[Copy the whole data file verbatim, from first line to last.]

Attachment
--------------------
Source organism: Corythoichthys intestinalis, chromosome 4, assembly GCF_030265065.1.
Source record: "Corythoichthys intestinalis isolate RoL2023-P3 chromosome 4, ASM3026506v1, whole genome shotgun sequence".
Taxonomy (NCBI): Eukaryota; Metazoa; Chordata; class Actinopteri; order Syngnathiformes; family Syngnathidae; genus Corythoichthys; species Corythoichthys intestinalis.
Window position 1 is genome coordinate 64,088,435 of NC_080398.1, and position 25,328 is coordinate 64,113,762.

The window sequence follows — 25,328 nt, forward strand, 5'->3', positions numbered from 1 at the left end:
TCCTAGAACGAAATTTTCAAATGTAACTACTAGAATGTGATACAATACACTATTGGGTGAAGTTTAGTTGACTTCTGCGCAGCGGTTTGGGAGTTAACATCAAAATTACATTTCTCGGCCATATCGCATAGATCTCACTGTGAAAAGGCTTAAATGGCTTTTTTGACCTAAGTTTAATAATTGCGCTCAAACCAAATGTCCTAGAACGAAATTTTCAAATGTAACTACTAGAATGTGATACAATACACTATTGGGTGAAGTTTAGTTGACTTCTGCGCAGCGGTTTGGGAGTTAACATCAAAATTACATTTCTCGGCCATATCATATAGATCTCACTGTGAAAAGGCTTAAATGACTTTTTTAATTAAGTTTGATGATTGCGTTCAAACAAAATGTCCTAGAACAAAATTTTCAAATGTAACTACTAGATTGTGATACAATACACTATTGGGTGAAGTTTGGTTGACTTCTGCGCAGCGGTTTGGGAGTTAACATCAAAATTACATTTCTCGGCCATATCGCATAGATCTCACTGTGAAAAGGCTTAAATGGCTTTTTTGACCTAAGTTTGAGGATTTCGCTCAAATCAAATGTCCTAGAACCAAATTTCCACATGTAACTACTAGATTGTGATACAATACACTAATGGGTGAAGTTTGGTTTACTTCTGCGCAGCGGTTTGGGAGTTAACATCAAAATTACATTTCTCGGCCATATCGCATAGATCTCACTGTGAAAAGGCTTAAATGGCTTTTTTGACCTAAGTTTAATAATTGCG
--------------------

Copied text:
Source organism: Corythoichthys intestinalis, chromosome 4, assembly GCF_030265065.1.
Source record: "Corythoichthys intestinalis isolate RoL2023-P3 chromosome 4, ASM3026506v1, whole genome shotgun sequence".
Taxonomy (NCBI): Eukaryota; Metazoa; Chordata; class Actinopteri; order Syngnathiformes; family Syngnathidae; genus Corythoichthys; species Corythoichthys intestinalis.
Window position 1 is genome coordinate 64,088,435 of NC_080398.1, and position 25,328 is coordinate 64,113,762.

The window sequence follows — 25,328 nt, forward strand, 5'->3', positions numbered from 1 at the left end:
TCCTAGAACGAAATTTTCAAATGTAACTACTAGAATGTGATACAATACACTATTGGGTGAAGTTTAGTTGACTTCTGCGCAGCGGTTTGGGAGTTAACATCAAAATTACATTTCTCGGCCATATCGCATAGATCTCACTGTGAAAAGGCTTAAATGGCTTTTTTGACCTAAGTTTAATAATTGCGCTCAAACCAAATGTCCTAGAACGAAATTTTCAAATGTAACTACTAGAATGTGATACAATACACTATTGGGTGAAGTTTAGTTGACTTCTGCGCAGCGGTTTGGGAGTTAACATCAAAATTACATTTCTCGGCCATATCATATAGATCTCACTGTGAAAAGGCTTAAATGACTTTTTTAATTAAGTTTGATGATTGCGTTCAAACAAAATGTCCTAGAACAAAATTTTCAAATGTAACTACTAGATTGTGATACAATACACTATTGGGTGAAGTTTGGTTGACTTCTGCGCAGCGGTTTGGGAGTTAACATCAAAATTACATTTCTCGGCCATATCGCATAGATCTCACTGTGAAAAGGCTTAAATGGCTTTTTTGACCTAAGTTTGAGGATTTCGCTCAAATCAAATGTCCTAGAACCAAATTTCCACATGTAACTACTAGATTGTGATACAATACACTAATGGGTGAAGTTTGGTTTACTTCTGCGCAGCGGTTTGGGAGTTAACATCAAAATTACATTTCTCGGCCATATCGCATAGATCTCACTGTGAAAAGGCTTAAATGGCTTTTTTGACCTAAGTTTAATAATTGCG